Starting your Vegetable Garden – The Main Vegetable Types & What you Need to Know
If you want an abundant, productive organic vege garden then it’s important to first understand a little about the different vegetable types, and the conditions in which they thrive. Vegetables tend to be grouped into 3 main categories: fruit and seed vegetables; leaf and stem vegetables, and root and bulb vegetables, depending on the part of the plant that is most commonly eaten.
They can also be grouped according to their temperature preferences: cool season vegetables grow best at low temperatures of 50-70 deg F (10-20 deg C); warm vegetables grow best at temperatures of 70 def F (20 deg C) or above, while a third, temperate group prefers temperatures of between 60 -75 deg F (15-25 deg C). If you grow vegetables out of season then, despite your best intentions, you are doomed for disappointment as your vegetables will either fail to germinate and grow, or rapidly bolt to seed.
This article is not designed to act as a comprehensive guide to growing individual vegetables – there are many good books available that will cover these basics and that may be well tailored to your own particular climate. Instead, you will find an overview of each of these groups, and their requirements, in turn. If you do not have a vegetable gardening book then most seed packets give detailed maps or descriptions on the back, explaining the best time to plant in your area.
Fruit and seed vegetables.
This group include beans, peas, eggplants (aubergines), capsicums (bell peppers), tomatoes, sweetcorn and cucurbits (vine crops such as cucumber, zucchini (courgettes), pumpkins and squash).
As a general rule, these are warm or temperate season plants which hate frost. In colder areas they should not be planted out until early summer, but will grow quickly. Do not be tempted to plant them out too soon – you will only be frustrated at their lack of inclination to thrive.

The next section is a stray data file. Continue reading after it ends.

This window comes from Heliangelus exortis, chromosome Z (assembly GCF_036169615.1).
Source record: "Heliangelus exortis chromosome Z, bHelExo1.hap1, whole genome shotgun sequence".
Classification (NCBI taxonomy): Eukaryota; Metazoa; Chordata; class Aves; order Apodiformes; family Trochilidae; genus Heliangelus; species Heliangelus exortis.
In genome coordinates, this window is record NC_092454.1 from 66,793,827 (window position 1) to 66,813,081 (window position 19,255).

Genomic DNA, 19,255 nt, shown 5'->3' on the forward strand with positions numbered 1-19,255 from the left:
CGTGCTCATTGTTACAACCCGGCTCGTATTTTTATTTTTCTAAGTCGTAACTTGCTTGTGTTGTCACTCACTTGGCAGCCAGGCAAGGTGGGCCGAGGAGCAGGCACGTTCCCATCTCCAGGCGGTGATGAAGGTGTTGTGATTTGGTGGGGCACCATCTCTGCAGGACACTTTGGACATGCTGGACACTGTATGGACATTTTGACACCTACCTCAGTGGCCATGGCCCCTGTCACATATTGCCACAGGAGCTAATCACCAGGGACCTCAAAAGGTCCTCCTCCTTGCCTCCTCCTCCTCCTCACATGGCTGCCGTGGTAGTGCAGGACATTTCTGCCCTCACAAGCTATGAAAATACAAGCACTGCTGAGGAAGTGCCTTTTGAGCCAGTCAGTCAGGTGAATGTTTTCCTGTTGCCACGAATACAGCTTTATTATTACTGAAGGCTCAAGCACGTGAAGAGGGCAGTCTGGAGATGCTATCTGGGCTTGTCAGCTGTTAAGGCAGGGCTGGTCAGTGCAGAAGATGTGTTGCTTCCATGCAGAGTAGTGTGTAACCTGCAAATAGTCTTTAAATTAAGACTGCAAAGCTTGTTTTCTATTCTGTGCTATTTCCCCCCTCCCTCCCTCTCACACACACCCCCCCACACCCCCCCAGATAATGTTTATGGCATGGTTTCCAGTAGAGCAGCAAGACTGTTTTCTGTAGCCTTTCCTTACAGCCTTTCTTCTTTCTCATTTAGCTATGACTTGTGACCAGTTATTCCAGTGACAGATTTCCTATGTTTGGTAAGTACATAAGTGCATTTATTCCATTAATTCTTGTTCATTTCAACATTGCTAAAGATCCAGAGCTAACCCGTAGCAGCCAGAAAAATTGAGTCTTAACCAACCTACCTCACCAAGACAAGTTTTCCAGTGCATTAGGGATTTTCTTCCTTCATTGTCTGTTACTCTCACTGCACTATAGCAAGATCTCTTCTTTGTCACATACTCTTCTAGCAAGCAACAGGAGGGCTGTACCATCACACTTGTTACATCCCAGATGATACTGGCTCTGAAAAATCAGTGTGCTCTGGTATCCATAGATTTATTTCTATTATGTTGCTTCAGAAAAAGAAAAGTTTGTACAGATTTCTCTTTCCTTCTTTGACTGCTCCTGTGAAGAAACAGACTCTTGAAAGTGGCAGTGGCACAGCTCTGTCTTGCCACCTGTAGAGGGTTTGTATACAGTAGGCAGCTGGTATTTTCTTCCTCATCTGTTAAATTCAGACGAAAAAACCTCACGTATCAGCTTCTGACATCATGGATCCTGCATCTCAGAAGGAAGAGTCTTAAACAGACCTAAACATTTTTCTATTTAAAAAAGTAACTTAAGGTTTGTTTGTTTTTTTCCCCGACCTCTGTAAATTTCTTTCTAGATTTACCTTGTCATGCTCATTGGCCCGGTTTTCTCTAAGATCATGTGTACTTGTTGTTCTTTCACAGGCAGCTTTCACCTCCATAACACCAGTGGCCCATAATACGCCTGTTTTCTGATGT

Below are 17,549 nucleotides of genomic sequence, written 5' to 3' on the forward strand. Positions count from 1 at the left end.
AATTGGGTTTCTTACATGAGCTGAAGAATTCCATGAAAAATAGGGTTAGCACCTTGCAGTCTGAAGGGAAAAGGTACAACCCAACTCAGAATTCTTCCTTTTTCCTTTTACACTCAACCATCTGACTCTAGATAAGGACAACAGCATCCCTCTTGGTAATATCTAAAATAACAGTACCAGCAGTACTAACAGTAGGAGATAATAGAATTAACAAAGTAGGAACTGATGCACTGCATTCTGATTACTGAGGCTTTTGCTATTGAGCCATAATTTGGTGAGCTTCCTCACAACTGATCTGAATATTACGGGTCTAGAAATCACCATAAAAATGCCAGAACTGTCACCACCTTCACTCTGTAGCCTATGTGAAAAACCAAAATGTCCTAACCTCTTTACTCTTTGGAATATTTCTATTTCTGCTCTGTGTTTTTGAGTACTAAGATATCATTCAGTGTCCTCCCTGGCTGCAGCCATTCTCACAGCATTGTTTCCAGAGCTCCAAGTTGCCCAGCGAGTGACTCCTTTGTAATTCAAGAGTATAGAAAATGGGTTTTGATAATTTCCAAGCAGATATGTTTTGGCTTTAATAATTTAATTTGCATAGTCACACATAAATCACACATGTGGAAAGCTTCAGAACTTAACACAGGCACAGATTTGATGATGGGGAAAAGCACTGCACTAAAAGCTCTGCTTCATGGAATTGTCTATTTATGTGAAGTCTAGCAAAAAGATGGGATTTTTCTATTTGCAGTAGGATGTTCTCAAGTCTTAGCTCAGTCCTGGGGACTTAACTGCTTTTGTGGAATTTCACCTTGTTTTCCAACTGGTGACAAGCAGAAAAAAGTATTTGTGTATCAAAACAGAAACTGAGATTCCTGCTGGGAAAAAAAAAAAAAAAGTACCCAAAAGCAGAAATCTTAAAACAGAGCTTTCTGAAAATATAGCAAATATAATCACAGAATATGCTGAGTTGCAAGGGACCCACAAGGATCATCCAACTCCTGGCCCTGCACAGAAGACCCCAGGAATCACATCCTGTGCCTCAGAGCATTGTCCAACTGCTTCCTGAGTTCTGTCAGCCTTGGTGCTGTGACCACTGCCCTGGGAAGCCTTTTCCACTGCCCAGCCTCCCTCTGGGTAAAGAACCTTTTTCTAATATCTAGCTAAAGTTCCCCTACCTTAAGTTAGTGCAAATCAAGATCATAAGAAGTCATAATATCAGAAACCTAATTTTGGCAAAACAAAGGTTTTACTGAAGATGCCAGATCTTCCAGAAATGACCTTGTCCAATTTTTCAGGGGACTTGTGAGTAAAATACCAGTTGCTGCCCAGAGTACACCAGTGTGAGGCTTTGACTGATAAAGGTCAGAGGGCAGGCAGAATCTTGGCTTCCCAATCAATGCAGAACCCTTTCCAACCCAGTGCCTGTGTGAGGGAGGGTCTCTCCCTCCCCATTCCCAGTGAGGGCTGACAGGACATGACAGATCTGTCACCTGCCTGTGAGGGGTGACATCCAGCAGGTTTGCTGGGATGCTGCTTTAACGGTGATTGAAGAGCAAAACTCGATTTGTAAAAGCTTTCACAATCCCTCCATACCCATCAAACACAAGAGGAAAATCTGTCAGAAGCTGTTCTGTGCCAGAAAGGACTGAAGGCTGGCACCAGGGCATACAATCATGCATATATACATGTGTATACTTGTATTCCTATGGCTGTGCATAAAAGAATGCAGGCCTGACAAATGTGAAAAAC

Leaf and stem vegetables.
This group includes vegetables such as cabbages, lettuce, brussel sprouts, rhubarb, chard (silverbeet), spinach and celery. Broccoli and cauliflower are also often included in this group, although strictly we eat the flower buds, not the leaves or stems.
This group includes a range of cool and temperate weather crops which are sown in the cooler winter months or early spring.
Root and bulb vegetables.
This group includes most of the kitchen staples such as onions, shallots, carrots, potatoes, turnips and beets. Again, this group tends to include mainly cool and temperate crops, which may run to seed if planted too late in the season.
The key to successful crop rotation is to keep it simple. Unless you are a commercial gardener very few people have the time or inclination to prepare complex crop rotation plans year on year.
As I have far too many things on my ‘to do’ list as it is, I keep my planting schedule as simple as possible. My approach is to divide my beds up into blocks, and then plant only one vegetable category, such as bulb vegetables, or leaf vegetables, in each block. Then the next season I move all the plantings one block to the right, so I am now planting a different vegetable category in each block. This seems to have worked well so far!
If you follow this simple guide to vegetables you should have no trouble planning a successful, disease-resistant garden to feed you and your family year round!
Fi McMurray is a garden enthusiast and author who has been gardening organically for 10 years. She has been involved with 2 award-winning gardens at the prestigious Ellerslie International Flower Show in Auckland, New Zealand.
Her latest book is “An Introduction to Successful Organic Gardening”, which joins her previous books “Successful Rose Gardening” and “Secrets to a Thriving Herb Garden”. You can find out more about Fi’s books at her website, www.fimcmurray.com
Fi lives north of Auckland, New Zealand, with her husband and two small children.